‘The ugly pigeon is a joy forever’ quoth the bearded manateed author days before his demise. A moment of enlightened profundity perhaps or pronounced incredulity that the idea of something so awful could improve ones pathway to providence. When does experiencing ugly become a joyful act? I am yet to determine the exact point upon the sliding scale. However if we delicately unwrap the word ugly it reveals a distortion of form, a bulging abstraction of what we like to consider normal. And normality makes us feel safe.
The interrogation of aesthetics, in relation to ones immediate environment, can lead to a provocation. A provocation to be still, to be silent, to listen with your whole body. To let the buildings, the trees and even the pigeons wash over you (when observing pigeons in flight, it is my belief is their torso is rather too large, leading to more of a fall than a flight and it must be noted that I too would rather not have a falling pigeon ‘wash’ over me). This is a provocation precisely because one does not stop to smell the roses if their absence is highlighted only by the decay in evidence. And the decay is often not that which was once deemed pleasing – that of the rose.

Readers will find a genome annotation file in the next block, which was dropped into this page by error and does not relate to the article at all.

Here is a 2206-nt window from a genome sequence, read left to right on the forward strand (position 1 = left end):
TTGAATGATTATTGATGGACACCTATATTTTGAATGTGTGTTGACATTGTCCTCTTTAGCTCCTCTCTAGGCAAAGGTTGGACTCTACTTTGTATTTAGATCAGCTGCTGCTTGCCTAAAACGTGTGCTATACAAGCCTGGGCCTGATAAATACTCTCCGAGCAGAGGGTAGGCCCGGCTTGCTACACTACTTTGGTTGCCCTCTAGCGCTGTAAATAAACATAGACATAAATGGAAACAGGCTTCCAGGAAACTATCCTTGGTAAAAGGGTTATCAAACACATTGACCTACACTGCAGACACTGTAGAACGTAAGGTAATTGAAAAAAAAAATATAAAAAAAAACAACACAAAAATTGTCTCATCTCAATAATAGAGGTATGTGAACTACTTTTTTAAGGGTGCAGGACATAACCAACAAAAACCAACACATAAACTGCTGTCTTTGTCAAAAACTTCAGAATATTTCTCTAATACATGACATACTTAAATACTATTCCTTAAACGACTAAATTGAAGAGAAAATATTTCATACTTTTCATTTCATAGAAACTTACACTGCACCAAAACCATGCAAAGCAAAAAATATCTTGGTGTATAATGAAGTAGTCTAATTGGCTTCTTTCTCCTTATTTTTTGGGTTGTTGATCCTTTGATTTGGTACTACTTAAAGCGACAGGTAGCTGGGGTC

Therefore we must conclude that the Joyful Ugly Act can be achieved by letting go of the subjective aesthetic dialogue ( a near impossibility) OR it can be achieved through conducting ugly mediations with groups of aesthetically challenged people OR one must become ugly oneself (possibly achieved through a detailed meditation and observation of said pigeon). So I find myself moving between all three options, a) letting go on street corners (if you see me, I’m ok- just experiencing an ugly bath), b) facilitating such an act though meditation workshops (and unable to stop at the pigeons as it transpires all forms (leading to the provocation) can be subjected to an ugly gaze in principal) and c) perform what I consider to be Ugly, and then it is not, and then I am, but I’m not and then I am.
I have become hooked on unpicking the dirt from these thoughts, to find clarity in how we imagine the spaces we inhabit and why we attribute certain feelings towards certain buildings and people. I have once again flown the coop and deserted the actors pigeon path in the desire to understand- but it has been through the combined experience of being, teaching and listening that I am starting to put ugly in its place.
Next time you see a pigeon. Take a moment to draw the shape of its wing, its criss crossed feathers, its knees. Such a curious thing to behold another life form that breathes and moves and flies… well sort of.